Child Sex Abuse Inquiry: Survivors should unite not fight

David Hencke

The future of the current child sex abuse inquiry reaches a  ” make or break ” moment this Wednesday. On that day it will either be wound up or reinvented.

What has particularly depressed me about the whole business is the way it has been handled. The Home Office, in particular, has not covered itself in glory – recommending two chairs that had to resign – and with a new chair still to be appointed months after the inquiry was originally set up.

What started with great hopes when seven MPs of opposing parties got together to ask Theresa May, the home secretary, to set this up has ended in despair with people quarrelling with each other on-line, demanding resignations  of panel members and refusing to co-operate or attend listening events.

I don’t think people realise what a mean feat it is – thanks to the open-mindedness of Tory Mp, Zac Goldsmith-…

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11 responses to “Child Sex Abuse Inquiry: Survivors should unite not fight

  1. colette sherratt

    Sent from my ASUS

  2. artmanjosephgrech

    Whatever the Coalition government decides the consultations meetings which commenced in December are to continue with that in Newcastle on January 30th confirmed

  3. Andy Barnett

    Should we not also consider the *possibility* that one or more of the protagonists is deliberately working to stir up infighting between campaigners, so as to undermine the campaign and hence the inquiry? Such tactics are hardly unheard of. I certainly won’t be suggesting names, but at least one has sent me DMs making allegations against key, long-term supporters of this campaign, leading me to seriously wonder about their own aims and intentions.

    Perhaps the Baroness BS had a point when she warned of the dangers of putting survivors in control of the inquiry. As laudible as it seems, how do we decide which particular survivors to follow and how do we protect against wolves in sheep’s clothing? And maybe we do need someone in charge that understands how the establishment operates and the sort of dirty tricks to look out for?

  4. dpack

    i am fortunate to not be a survivor ,im just a concerned citizen .
    imho to chair a hearing or deal with tricky arrogant scumbags isnt that hard if one has the real powers to do what is required .

    what is needed in a chair is somebody who wants truth and is not easily distracted by bribes ,threats,confusions or lies.

    i recon an inquiry might add to truth but im open to persuasion that other means might be more effective.

  5. godhelpus

    Does anyone have any ideas? on Who Could chair and be Confident/ Honest enough to do the Job properly? Not so difficult you would Think?…….Such a fiasco and will continue to be so, what a sorry state of affairs. It’s a New Year but looks like the same old same, not for the lack of decent people doing their up most to get this investigation started.

  6. david lambert

    the thing is none of us trust the authorities, when we originally went to the police they laughed at us and since then several who have spoken out have gone missing. jimmy savile himself told several boys from our orphanage that mossad would come and eliminate them. we were 10 years old we did not know what mossad and eliminate meant, but we understood it was a threat. no many of us will never speak openly about what was done to us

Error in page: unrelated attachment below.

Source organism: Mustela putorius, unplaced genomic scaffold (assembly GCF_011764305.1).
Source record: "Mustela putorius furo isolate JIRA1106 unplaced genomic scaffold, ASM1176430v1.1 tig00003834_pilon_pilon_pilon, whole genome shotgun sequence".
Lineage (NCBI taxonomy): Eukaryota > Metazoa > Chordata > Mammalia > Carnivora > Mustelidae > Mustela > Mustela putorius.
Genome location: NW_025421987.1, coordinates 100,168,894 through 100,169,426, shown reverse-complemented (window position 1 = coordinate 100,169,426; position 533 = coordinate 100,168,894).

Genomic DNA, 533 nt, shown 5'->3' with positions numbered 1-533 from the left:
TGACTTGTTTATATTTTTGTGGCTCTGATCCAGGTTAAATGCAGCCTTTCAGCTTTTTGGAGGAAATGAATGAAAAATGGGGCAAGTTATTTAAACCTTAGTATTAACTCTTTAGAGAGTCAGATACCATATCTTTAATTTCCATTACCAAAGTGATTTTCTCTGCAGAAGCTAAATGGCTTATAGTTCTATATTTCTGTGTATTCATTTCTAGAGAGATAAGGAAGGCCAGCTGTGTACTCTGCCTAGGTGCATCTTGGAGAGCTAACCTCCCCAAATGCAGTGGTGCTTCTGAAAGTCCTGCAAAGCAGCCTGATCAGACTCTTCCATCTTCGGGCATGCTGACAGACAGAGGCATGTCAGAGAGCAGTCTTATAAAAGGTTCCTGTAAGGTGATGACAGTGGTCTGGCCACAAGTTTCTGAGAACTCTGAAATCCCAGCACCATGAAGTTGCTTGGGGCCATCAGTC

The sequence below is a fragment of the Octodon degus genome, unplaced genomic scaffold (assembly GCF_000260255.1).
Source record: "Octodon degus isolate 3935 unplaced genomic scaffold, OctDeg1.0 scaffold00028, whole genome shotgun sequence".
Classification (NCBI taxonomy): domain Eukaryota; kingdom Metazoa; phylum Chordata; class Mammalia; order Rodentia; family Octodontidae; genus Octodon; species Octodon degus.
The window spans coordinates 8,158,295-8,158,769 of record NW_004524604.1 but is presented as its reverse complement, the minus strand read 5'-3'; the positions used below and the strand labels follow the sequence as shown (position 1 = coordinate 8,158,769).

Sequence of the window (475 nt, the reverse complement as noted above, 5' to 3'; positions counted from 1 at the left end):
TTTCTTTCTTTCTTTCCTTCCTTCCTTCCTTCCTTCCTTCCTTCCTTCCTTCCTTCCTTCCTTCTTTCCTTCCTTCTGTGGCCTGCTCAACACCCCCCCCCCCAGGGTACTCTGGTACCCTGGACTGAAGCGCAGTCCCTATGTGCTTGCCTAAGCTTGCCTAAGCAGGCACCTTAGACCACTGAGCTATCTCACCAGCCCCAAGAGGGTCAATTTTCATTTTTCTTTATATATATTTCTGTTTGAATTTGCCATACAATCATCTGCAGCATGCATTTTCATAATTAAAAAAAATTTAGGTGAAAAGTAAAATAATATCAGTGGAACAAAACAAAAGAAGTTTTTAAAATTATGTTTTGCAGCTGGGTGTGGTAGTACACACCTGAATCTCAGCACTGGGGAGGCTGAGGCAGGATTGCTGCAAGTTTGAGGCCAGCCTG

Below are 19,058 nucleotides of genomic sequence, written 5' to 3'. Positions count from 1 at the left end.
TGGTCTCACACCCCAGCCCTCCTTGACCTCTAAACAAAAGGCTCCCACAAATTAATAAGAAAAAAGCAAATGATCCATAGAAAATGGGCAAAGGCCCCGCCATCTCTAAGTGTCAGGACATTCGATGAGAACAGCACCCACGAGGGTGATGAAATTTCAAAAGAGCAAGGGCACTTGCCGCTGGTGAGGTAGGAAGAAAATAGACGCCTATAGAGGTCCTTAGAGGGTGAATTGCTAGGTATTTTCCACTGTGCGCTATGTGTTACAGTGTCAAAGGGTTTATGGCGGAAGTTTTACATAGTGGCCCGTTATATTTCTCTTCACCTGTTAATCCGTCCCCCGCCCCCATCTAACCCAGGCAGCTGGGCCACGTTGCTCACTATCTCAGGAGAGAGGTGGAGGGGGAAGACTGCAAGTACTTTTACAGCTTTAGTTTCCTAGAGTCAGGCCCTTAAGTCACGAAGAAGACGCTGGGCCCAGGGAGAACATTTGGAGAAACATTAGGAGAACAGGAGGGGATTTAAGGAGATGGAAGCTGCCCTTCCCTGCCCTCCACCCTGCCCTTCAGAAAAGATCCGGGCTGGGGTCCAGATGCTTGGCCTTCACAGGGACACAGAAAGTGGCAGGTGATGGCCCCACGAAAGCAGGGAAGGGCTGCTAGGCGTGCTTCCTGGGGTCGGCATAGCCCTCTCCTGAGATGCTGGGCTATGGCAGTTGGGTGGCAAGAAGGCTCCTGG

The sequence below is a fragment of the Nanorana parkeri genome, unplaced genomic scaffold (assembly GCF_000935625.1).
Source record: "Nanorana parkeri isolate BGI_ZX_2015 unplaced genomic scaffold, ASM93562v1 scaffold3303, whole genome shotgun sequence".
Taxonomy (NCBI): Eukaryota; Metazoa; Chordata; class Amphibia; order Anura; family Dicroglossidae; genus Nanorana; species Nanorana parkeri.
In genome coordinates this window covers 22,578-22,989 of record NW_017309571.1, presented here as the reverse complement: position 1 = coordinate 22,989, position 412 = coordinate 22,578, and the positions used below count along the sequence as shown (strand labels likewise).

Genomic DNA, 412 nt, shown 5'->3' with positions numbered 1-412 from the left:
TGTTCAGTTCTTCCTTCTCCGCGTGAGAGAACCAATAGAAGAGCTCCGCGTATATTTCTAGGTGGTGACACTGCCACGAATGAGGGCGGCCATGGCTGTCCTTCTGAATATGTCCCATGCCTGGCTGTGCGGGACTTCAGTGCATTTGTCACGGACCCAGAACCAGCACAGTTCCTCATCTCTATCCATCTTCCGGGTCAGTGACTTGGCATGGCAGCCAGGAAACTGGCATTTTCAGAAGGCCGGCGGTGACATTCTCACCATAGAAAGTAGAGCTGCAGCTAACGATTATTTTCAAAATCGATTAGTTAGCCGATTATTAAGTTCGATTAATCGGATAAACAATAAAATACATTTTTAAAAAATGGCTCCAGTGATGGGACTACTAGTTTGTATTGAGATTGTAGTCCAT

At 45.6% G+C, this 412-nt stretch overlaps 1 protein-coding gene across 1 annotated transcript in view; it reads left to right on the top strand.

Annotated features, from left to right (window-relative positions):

i later became a rent boy because its all i knew and had been taught

  7. dpack

    i recon a good chair person is easier to find than it is to find the means to provide the power to hold a proper inquiry and the power to act upon the truths that will emerge .

    • Mia

      Maybe co-chairs. Most important would be full disclosure with power to call people who ever they are. Not surprising it might get dropped as the election is soon and if you read the Mirror on Sunday some MPs might want to lose themselves on the campaign trail. This would seem like a distraction and might lose votes.

  8. For an untainted, trustworthy chair with judicial expertise and understanding of the British legal system, the UK Govt should consider someone like this: https://en.m.wikipedia.org/wiki/Silvia_Cartwright

  9. GMB

    Survivors need to be careful who they put their trust in.

  10. dpack

    http://www.telegraph.co.uk/news/politics/11343120/David-Cameron-personally-orders-Tories-to-open-Whips-dirt-books-to-child-abuse-investigators.html

    a slight aside from choice of chair but very relevant to trust in the state investigating itself

    how many shredders have needed replacement over the last couple of years?
    a secondary point is the most damaging admissions to a whip might never be put on paper or have generated a paper trail whilst being “dealt with”,it might be sufficient that the whip is assumed to have kept evidence by a wrong un mp in order for them to vote as required when a whips direction is issued to all mp’s the ones who are “owned”will always do as required just in case it isnt a bluff and the evidence against them has been retained with the details being passed to each successive whip.
    there would be no need to keep proof of misdeeds the fact that the mp knows they were saved is enough ,it does not even require a new whip to be briefed as to which mp’s were saved as a general instruction to all will be followed by those who think they were saved and could be exposed .

    the problem with a successful cover up and subsequent blackmail is that if it was intended to clean the slate and leave no traces it would be conducted in a way that it removes evidence rather than creates more.